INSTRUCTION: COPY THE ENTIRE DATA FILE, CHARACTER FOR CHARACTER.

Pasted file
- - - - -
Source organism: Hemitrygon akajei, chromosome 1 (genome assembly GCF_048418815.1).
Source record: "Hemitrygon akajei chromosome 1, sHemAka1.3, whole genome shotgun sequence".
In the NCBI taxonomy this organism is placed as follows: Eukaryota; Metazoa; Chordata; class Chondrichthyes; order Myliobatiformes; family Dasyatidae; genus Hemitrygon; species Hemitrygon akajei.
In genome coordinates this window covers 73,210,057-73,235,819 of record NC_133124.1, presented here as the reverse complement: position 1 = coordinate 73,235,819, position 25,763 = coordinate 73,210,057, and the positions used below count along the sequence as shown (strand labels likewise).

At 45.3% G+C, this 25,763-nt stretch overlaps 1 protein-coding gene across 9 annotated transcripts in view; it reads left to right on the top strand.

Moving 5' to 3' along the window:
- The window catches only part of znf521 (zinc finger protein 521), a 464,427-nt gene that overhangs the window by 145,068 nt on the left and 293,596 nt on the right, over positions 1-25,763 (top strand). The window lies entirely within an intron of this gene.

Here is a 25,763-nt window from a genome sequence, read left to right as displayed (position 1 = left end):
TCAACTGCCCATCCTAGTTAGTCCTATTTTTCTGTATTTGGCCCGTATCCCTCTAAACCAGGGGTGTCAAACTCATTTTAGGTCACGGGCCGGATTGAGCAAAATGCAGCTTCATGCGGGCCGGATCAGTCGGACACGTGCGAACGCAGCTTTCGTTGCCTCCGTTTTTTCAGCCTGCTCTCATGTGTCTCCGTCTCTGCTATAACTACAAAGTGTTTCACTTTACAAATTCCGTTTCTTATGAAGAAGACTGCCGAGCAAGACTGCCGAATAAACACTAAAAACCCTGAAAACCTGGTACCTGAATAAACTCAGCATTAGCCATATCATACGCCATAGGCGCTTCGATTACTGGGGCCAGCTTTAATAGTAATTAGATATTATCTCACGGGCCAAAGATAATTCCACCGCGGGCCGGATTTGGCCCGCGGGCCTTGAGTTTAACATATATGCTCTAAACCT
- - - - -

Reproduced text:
Source organism: Hemitrygon akajei, chromosome 1 (genome assembly GCF_048418815.1).
Source record: "Hemitrygon akajei chromosome 1, sHemAka1.3, whole genome shotgun sequence".
In the NCBI taxonomy this organism is placed as follows: Eukaryota; Metazoa; Chordata; class Chondrichthyes; order Myliobatiformes; family Dasyatidae; genus Hemitrygon; species Hemitrygon akajei.
In genome coordinates this window covers 73,210,057-73,235,819 of record NC_133124.1, presented here as the reverse complement: position 1 = coordinate 73,235,819, position 25,763 = coordinate 73,210,057, and the positions used below count along the sequence as shown (strand labels likewise).

At 45.3% G+C, this 25,763-nt stretch overlaps 1 protein-coding gene across 9 annotated transcripts in view; it reads left to right on the top strand.

Moving 5' to 3' along the window:
- The window catches only part of znf521 (zinc finger protein 521), a 464,427-nt gene that overhangs the window by 145,068 nt on the left and 293,596 nt on the right, over positions 1-25,763 (top strand). The window lies entirely within an intron of this gene.

Here is a 25,763-nt window from a genome sequence, read left to right as displayed (position 1 = left end):
TCAACTGCCCATCCTAGTTAGTCCTATTTTTCTGTATTTGGCCCGTATCCCTCTAAACCAGGGGTGTCAAACTCATTTTAGGTCACGGGCCGGATTGAGCAAAATGCAGCTTCATGCGGGCCGGATCAGTCGGACACGTGCGAACGCAGCTTTCGTTGCCTCCGTTTTTTCAGCCTGCTCTCATGTGTCTCCGTCTCTGCTATAACTACAAAGTGTTTCACTTTACAAATTCCGTTTCTTATGAAGAAGACTGCCGAGCAAGACTGCCGAATAAACACTAAAAACCCTGAAAACCTGGTACCTGAATAAACTCAGCATTAGCCATATCATACGCCATAGGCGCTTCGATTACTGGGGCCAGCTTTAATAGTAATTAGATATTATCTCACGGGCCAAAGATAATTCCACCGCGGGCCGGATTTGGCCCGCGGGCCTTGAGTTTAACATATATGCTCTAAACCT